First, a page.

Grant Robertson has announced that should Labour win the election, they are intending to hike up the top individual marginal tax rate from 01 April 2021 on income over $180,000 to 39% which would add roughly about $500 Million to the government coffers. There should be no other increases to current tax rates.
A lot of work has been done by previous governments to align the tax rates, so as to discourage investment through entities with lower tax rates by aligning the top marginal tax rate to the trust tax rate. Assuming this proposal will go through the disparity in tax rates will no doubt result in effective tax planning all over again.
Taxes that will remain the same:
- Corporate Tax Rate 28%
- Trust Tax Rate 33%
- Individual tax rates on earnings up to $ 180,000 p/a
Keeping the good old trust alive:
With the top marginal tax rate going up to 39%, if Labour wins the upcoming election, keeping the good old trusts alive may make good economic sense. Despite the more onerous rules that are imposed on the Trustees by the Trusts Act 2019 which will come into effect on 31 Jan 2021, trusts will, once again, become an effective tool for tax planning.
Investment income is taxed at 33% if retained in the Trust as opposed to 39% if earned by an individual, assuming that the individual’s marginal tax rate is 39%. A Distribution of accumulated income from a trust, which was already taxed at 33% as trustee income, can be distributed tax-free to the beneficiary on the high marginal tax rate of 39%.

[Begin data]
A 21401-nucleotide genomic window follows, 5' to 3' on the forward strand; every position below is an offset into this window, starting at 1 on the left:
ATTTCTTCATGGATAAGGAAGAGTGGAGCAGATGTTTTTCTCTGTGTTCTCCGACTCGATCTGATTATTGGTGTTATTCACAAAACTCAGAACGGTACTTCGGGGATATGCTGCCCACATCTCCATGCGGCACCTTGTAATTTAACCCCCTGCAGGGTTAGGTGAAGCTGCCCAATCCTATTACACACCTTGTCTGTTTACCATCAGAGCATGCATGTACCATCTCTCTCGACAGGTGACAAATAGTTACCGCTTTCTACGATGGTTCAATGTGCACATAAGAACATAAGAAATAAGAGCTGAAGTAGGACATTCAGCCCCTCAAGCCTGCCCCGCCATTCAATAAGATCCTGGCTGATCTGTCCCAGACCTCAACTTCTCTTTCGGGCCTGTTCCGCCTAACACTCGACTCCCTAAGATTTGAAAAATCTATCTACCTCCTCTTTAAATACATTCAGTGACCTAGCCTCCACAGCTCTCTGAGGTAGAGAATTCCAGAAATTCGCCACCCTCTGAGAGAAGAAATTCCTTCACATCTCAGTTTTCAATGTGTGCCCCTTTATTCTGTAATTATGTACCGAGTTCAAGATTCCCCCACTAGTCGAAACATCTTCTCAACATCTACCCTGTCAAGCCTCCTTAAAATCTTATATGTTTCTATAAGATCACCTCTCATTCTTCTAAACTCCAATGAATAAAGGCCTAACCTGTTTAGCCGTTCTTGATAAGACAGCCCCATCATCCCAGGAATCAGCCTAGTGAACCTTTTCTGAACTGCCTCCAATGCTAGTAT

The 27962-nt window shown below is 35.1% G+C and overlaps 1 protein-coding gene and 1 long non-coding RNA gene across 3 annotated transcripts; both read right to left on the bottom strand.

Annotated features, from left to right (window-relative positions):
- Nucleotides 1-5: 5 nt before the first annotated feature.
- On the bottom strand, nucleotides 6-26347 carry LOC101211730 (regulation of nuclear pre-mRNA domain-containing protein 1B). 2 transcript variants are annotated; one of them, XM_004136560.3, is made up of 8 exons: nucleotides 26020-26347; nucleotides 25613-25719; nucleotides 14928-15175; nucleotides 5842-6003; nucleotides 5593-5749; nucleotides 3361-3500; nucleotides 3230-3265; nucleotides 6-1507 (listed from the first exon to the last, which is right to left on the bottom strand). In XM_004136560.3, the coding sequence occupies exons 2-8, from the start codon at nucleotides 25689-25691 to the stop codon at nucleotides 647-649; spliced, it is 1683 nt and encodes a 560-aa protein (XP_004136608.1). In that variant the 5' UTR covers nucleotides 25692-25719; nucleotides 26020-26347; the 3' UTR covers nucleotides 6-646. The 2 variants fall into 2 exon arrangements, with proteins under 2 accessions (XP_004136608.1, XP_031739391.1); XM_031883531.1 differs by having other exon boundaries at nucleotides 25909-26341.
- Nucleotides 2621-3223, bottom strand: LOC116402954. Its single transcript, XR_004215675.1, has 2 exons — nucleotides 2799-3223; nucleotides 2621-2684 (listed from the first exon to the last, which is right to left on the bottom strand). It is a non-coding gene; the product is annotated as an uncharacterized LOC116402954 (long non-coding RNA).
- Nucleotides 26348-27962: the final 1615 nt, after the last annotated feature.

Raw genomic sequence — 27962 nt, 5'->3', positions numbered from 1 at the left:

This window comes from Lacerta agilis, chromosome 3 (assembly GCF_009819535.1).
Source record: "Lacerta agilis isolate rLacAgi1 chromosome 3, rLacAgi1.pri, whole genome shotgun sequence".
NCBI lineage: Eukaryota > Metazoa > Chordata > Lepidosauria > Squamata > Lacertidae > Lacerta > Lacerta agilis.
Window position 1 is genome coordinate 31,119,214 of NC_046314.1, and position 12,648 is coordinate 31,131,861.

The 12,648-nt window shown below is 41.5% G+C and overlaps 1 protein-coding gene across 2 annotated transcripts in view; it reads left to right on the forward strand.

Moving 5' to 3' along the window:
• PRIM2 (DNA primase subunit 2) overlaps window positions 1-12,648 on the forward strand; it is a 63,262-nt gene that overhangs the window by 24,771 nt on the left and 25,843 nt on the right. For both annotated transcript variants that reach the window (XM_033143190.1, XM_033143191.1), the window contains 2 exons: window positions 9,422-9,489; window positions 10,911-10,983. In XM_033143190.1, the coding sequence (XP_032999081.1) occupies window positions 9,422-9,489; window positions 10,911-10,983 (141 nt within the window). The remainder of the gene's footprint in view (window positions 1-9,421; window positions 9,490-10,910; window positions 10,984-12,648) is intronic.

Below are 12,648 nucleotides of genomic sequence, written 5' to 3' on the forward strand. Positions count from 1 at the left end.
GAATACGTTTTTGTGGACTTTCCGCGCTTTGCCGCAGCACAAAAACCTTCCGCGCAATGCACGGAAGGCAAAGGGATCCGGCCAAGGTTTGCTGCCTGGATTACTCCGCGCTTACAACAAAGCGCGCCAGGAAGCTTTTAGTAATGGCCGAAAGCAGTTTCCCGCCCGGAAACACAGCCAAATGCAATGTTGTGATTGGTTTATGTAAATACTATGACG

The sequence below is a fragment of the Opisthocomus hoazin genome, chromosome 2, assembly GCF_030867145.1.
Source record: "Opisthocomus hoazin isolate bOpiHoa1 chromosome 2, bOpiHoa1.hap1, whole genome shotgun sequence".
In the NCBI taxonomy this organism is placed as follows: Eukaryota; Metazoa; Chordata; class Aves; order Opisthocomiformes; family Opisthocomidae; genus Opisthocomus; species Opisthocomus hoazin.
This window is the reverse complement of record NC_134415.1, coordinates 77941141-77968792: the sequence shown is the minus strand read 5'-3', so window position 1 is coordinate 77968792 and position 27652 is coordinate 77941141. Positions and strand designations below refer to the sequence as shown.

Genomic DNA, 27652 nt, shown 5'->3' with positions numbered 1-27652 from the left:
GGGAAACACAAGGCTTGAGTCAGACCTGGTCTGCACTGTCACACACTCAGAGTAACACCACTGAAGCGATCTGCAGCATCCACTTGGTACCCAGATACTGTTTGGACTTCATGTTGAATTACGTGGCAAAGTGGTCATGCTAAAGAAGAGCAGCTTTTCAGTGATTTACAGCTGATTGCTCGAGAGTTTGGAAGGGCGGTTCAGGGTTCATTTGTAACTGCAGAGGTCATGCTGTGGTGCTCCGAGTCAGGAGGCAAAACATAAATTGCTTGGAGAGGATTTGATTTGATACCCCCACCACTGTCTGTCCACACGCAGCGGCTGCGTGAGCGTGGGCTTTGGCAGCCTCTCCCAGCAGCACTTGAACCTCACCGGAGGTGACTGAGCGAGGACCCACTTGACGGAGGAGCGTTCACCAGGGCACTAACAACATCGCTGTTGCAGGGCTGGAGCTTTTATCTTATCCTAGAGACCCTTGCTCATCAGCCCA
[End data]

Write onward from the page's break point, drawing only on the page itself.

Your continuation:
What does this mean for companies & dividend income?
If the tax rate goes up, a dividend distribution from a company to an individual with other income of $ 180,000 or more will be subject to an additional 11% tax. This is made up of 5% RWT deducted by the company and an additional 6% suffered by the shareholder.
Possible Tax Planning Opportunities?
Like anything, every cloud has a silver lining. A major change like this presents itself with tax planning opportunities. Why pay more tax than is absolutely necessary?
One could consider transferring investments held personally to a Family Trust. In the case of shares, care should be taken that imputation credits are not lost due to breach of continuity. Transfer of shares may give rise to loss of tax losses brought forward. Care also needs to be taken in cases where the company is a land rich company where 50% or more of assets is made of residential land, as that may give rise to the application of bright-line rules.
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Article by Martina Evans, the tax expert from Roberts & Associates.